A personal computer is an essential commodity that most of us possess. With a basic knowledge of them, we can comprehend that the CPU is a crucial component. Being considered as the central unit or Brain of the computer, it is responsible for various operations that a computer conducts. In this process of their performance, it makes many calculations. For instance, it may estimate and show all the prime numbers between 1 to 1000 if the user asks it.
In this accord, many users came up with an interesting query – where does the CPU store its computations? If you are looking for the answer to the same, look no further. In this post, we will dive into a detailed description of the same.
Registers – Where CPU Stores its Computations
If you ask where does the CPU store its computations, the answer would be Registers. All the computations made by the CPU are stored in one or another register, which is temporary and small memory used for various purposes.
A register is a temporary memory in the CPU. The function and build are nearly similar to that of a RAM or a cache. However, these are used especially to store computations made by the CPU. In computer architecture, these are very fast memories used to execute programs and operations.
Registers form an undivided part of the CPU architecture. One can add, remove or modify any of them since these are formed as minuscule storage that can be randomly accessed. While some can be read-only and some others can be written only, which are used in special occasions. Common sizes of a typical register include 8 bits to 64 bits each.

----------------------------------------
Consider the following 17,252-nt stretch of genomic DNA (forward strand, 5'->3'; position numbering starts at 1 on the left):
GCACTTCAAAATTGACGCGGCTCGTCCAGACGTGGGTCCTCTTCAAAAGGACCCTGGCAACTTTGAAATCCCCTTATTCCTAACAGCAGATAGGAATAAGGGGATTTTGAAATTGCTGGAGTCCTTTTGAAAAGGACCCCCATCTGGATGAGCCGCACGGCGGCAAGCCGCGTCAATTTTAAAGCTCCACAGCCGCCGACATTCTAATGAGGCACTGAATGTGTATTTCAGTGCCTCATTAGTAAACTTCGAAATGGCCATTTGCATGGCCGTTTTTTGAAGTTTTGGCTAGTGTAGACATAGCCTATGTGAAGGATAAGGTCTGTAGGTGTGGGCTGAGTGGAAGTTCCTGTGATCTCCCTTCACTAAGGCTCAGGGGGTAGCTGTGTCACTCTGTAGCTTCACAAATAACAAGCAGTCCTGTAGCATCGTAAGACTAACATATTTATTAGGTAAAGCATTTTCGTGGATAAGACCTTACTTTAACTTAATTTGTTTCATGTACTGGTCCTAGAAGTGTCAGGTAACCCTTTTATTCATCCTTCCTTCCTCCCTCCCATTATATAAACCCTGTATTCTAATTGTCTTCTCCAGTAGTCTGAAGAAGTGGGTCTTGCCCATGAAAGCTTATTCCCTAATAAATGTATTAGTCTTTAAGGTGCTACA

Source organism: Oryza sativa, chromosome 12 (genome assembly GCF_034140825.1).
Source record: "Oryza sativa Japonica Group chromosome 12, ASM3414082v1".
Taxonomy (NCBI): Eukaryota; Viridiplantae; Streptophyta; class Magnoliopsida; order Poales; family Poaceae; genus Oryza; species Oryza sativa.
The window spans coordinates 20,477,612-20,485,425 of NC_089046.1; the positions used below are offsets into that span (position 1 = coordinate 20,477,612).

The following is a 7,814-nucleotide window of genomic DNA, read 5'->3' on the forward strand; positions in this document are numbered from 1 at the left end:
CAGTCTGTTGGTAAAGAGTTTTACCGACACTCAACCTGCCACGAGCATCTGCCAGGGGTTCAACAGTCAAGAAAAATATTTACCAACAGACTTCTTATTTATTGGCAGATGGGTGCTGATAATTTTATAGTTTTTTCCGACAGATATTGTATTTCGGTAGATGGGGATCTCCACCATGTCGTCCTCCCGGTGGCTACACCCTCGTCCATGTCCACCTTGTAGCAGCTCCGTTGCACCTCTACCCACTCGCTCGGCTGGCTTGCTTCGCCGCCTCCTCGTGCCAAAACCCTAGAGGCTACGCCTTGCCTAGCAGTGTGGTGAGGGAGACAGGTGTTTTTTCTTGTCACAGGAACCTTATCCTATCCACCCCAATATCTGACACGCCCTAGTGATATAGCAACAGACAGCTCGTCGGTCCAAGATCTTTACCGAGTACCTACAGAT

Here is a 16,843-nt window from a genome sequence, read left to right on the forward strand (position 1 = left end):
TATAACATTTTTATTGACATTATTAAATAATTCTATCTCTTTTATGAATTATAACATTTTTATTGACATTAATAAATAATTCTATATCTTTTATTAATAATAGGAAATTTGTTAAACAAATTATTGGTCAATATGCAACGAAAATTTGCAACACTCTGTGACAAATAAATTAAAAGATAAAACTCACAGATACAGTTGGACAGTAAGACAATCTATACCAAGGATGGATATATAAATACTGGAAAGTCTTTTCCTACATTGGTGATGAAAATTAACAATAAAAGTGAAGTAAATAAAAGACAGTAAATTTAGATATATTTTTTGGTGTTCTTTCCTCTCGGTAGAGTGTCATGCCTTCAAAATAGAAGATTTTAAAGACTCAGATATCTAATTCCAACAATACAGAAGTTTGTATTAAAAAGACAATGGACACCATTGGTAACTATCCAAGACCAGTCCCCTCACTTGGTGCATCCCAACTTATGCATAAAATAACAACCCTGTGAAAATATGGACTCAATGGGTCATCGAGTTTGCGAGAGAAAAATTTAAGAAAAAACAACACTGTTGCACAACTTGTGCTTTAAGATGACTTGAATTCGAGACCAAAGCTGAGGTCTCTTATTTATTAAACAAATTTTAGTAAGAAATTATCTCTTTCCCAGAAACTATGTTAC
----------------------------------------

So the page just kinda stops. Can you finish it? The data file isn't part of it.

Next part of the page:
How Does A Register Work?
Registers are not basically a part of memory; rather, they are special subsidiary memory locations that offer speed as an advantage. These work under the guidance of control units by holding, transferring and performing arithmetic comparisons at high speed.
A CPU, when stipulated to make computations, retrieves data from larger memories and stores them in registers for easy access. Thus, these are freed up when new computation is initiated. Moreover, the functions can be determined based on the class of the registers. While some are used to store data, some may be used to store addresses.
Types Of Registers
Not all register store computation and similar values. These are classified into seven different classes based on their utility in the process of processing. Let us look into each of them:
- Accumulator: Being a basic and frequently used register, Accumulator is a data storing memory. These are in different numbers in various processors.
- Memory Address Register (MAR): As the name implies, these registers store memory addresses using which the data is fetched to the CPU. Generally, these are parallel load registers that mainly house the next memory address that needs to be manipulated.
- Memory Data Register (MDR): This register stores data that needs to be written into or extracted from the given location. Also known as the memory buffer register, this is known to store the data for the next clock cycle.
- General Purpose Registers (GPR): Modern CPUs have GPRs to store temporary data during the ongoing operation. The information stored in these registers may be accessed by assembling programming.